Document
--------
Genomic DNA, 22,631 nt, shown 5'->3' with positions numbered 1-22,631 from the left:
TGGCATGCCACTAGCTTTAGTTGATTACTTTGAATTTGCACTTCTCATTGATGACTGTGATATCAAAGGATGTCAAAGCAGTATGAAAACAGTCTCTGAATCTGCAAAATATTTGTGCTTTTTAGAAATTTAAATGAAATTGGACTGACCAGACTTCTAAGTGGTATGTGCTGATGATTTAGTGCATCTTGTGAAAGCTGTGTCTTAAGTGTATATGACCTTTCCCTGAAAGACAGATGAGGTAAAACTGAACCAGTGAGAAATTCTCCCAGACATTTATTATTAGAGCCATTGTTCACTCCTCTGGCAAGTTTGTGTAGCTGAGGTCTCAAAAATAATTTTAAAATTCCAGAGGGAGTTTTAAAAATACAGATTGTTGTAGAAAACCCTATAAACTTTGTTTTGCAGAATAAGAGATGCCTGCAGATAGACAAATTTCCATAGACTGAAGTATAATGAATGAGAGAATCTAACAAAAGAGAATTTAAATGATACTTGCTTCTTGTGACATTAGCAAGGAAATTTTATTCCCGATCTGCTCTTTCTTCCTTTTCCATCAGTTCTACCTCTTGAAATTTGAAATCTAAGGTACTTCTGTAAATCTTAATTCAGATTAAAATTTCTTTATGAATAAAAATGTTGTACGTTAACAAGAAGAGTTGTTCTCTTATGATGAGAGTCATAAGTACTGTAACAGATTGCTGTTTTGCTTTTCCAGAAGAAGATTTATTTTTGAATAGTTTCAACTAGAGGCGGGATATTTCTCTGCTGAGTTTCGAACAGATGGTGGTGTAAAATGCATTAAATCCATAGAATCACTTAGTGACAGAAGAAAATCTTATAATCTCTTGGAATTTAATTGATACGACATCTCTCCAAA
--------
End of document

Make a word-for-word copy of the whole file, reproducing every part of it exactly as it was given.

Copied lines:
Genomic DNA, 22,631 nt, shown 5'->3' with positions numbered 1-22,631 from the left:
TGGCATGCCACTAGCTTTAGTTGATTACTTTGAATTTGCACTTCTCATTGATGACTGTGATATCAAAGGATGTCAAAGCAGTATGAAAACAGTCTCTGAATCTGCAAAATATTTGTGCTTTTTAGAAATTTAAATGAAATTGGACTGACCAGACTTCTAAGTGGTATGTGCTGATGATTTAGTGCATCTTGTGAAAGCTGTGTCTTAAGTGTATATGACCTTTCCCTGAAAGACAGATGAGGTAAAACTGAACCAGTGAGAAATTCTCCCAGACATTTATTATTAGAGCCATTGTTCACTCCTCTGGCAAGTTTGTGTAGCTGAGGTCTCAAAAATAATTTTAAAATTCCAGAGGGAGTTTTAAAAATACAGATTGTTGTAGAAAACCCTATAAACTTTGTTTTGCAGAATAAGAGATGCCTGCAGATAGACAAATTTCCATAGACTGAAGTATAATGAATGAGAGAATCTAACAAAAGAGAATTTAAATGATACTTGCTTCTTGTGACATTAGCAAGGAAATTTTATTCCCGATCTGCTCTTTCTTCCTTTTCCATCAGTTCTACCTCTTGAAATTTGAAATCTAAGGTACTTCTGTAAATCTTAATTCAGATTAAAATTTCTTTATGAATAAAAATGTTGTACGTTAACAAGAAGAGTTGTTCTCTTATGATGAGAGTCATAAGTACTGTAACAGATTGCTGTTTTGCTTTTCCAGAAGAAGATTTATTTTTGAATAGTTTCAACTAGAGGCGGGATATTTCTCTGCTGAGTTTCGAACAGATGGTGGTGTAAAATGCATTAAATCCATAGAATCACTTAGTGACAGAAGAAAATCTTATAATCTCTTGGAATTTAATTGATACGACATCTCTCCAAA